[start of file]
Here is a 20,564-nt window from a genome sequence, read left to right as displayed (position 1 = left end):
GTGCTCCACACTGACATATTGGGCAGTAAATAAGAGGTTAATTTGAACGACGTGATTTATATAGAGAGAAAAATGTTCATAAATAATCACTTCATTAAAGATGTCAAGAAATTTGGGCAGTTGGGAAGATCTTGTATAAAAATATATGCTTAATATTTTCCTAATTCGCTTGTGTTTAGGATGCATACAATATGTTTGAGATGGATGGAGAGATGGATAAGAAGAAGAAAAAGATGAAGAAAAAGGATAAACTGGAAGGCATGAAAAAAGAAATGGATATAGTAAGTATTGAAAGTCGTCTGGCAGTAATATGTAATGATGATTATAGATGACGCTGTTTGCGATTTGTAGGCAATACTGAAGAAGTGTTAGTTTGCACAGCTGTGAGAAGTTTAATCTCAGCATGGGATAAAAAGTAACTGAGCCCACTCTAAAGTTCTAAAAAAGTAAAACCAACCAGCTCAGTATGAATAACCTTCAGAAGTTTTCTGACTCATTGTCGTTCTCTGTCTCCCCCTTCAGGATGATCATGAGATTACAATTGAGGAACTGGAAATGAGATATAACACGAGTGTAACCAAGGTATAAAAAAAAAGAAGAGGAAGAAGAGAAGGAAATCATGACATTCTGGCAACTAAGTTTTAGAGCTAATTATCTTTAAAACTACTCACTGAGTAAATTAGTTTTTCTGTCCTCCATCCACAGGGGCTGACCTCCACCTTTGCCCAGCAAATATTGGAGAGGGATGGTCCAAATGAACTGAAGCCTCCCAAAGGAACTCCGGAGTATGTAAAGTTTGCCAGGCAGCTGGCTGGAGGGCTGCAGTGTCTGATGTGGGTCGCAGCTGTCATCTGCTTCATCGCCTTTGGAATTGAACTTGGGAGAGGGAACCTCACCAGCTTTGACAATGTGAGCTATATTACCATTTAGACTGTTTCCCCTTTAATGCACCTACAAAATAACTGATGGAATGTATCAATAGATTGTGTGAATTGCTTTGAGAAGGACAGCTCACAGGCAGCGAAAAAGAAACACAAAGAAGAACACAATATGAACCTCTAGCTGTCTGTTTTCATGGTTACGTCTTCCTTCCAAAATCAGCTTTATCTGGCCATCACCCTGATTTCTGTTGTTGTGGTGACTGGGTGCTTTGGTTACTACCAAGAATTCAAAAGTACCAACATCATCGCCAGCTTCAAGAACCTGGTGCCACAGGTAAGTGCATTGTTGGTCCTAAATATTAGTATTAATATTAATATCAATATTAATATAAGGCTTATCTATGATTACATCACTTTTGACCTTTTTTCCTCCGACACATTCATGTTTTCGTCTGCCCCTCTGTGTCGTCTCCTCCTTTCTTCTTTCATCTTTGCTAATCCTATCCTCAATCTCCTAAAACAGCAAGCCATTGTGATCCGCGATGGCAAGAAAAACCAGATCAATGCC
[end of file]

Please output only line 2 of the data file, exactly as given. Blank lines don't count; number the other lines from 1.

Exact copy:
GTGCTCCACACTGACATATTGGGCAGTAAATAAGAGGTTAATTTGAACGACGTGATTTATATAGAGAGAAAAATGTTCATAAATAATCACTTCATTAAAGATGTCAAGAAATTTGGGCAGTTGGGAAGATCTTGTATAAAAATATATGCTTAATATTTTCCTAATTCGCTTGTGTTTAGGATGCATACAATATGTTTGAGATGGATGGAGAGATGGATAAGAAGAAGAAAAAGATGAAGAAAAAGGATAAACTGGAAGGCATGAAAAAAGAAATGGATATAGTAAGTATTGAAAGTCGTCTGGCAGTAATATGTAATGATGATTATAGATGACGCTGTTTGCGATTTGTAGGCAATACTGAAGAAGTGTTAGTTTGCACAGCTGTGAGAAGTTTAATCTCAGCATGGGATAAAAAGTAACTGAGCCCACTCTAAAGTTCTAAAAAAGTAAAACCAACCAGCTCAGTATGAATAACCTTCAGAAGTTTTCTGACTCATTGTCGTTCTCTGTCTCCCCCTTCAGGATGATCATGAGATTACAATTGAGGAACTGGAAATGAGATATAACACGAGTGTAACCAAGGTATAAAAAAAAAGAAGAGGAAGAAGAGAAGGAAATCATGACATTCTGGCAACTAAGTTTTAGAGCTAATTATCTTTAAAACTACTCACTGAGTAAATTAGTTTTTCTGTCCTCCATCCACAGGGGCTGACCTCCACCTTTGCCCAGCAAATATTGGAGAGGGATGGTCCAAATGAACTGAAGCCTCCCAAAGGAACTCCGGAGTATGTAAAGTTTGCCAGGCAGCTGGCTGGAGGGCTGCAGTGTCTGATGTGGGTCGCAGCTGTCATCTGCTTCATCGCCTTTGGAATTGAACTTGGGAGAGGGAACCTCACCAGCTTTGACAATGTGAGCTATATTACCATTTAGACTGTTTCCCCTTTAATGCACCTACAAAATAACTGATGGAATGTATCAATAGATTGTGTGAATTGCTTTGAGAAGGACAGCTCACAGGCAGCGAAAAAGAAACACAAAGAAGAACACAATATGAACCTCTAGCTGTCTGTTTTCATGGTTACGTCTTCCTTCCAAAATCAGCTTTATCTGGCCATCACCCTGATTTCTGTTGTTGTGGTGACTGGGTGCTTTGGTTACTACCAAGAATTCAAAAGTACCAACATCATCGCCAGCTTCAAGAACCTGGTGCCACAGGTAAGTGCATTGTTGGTCCTAAATATTAGTATTAATATTAATATCAATATTAATATAAGGCTTATCTATGATTACATCACTTTTGACCTTTTTTCCTCCGACACATTCATGTTTTCGTCTGCCCCTCTGTGTCGTCTCCTCCTTTCTTCTTTCATCTTTGCTAATCCTATCCTCAATCTCCTAAAACAGCAAGCCATTGTGATCCGCGATGGCAAGAAAAACCAGATCAATGCC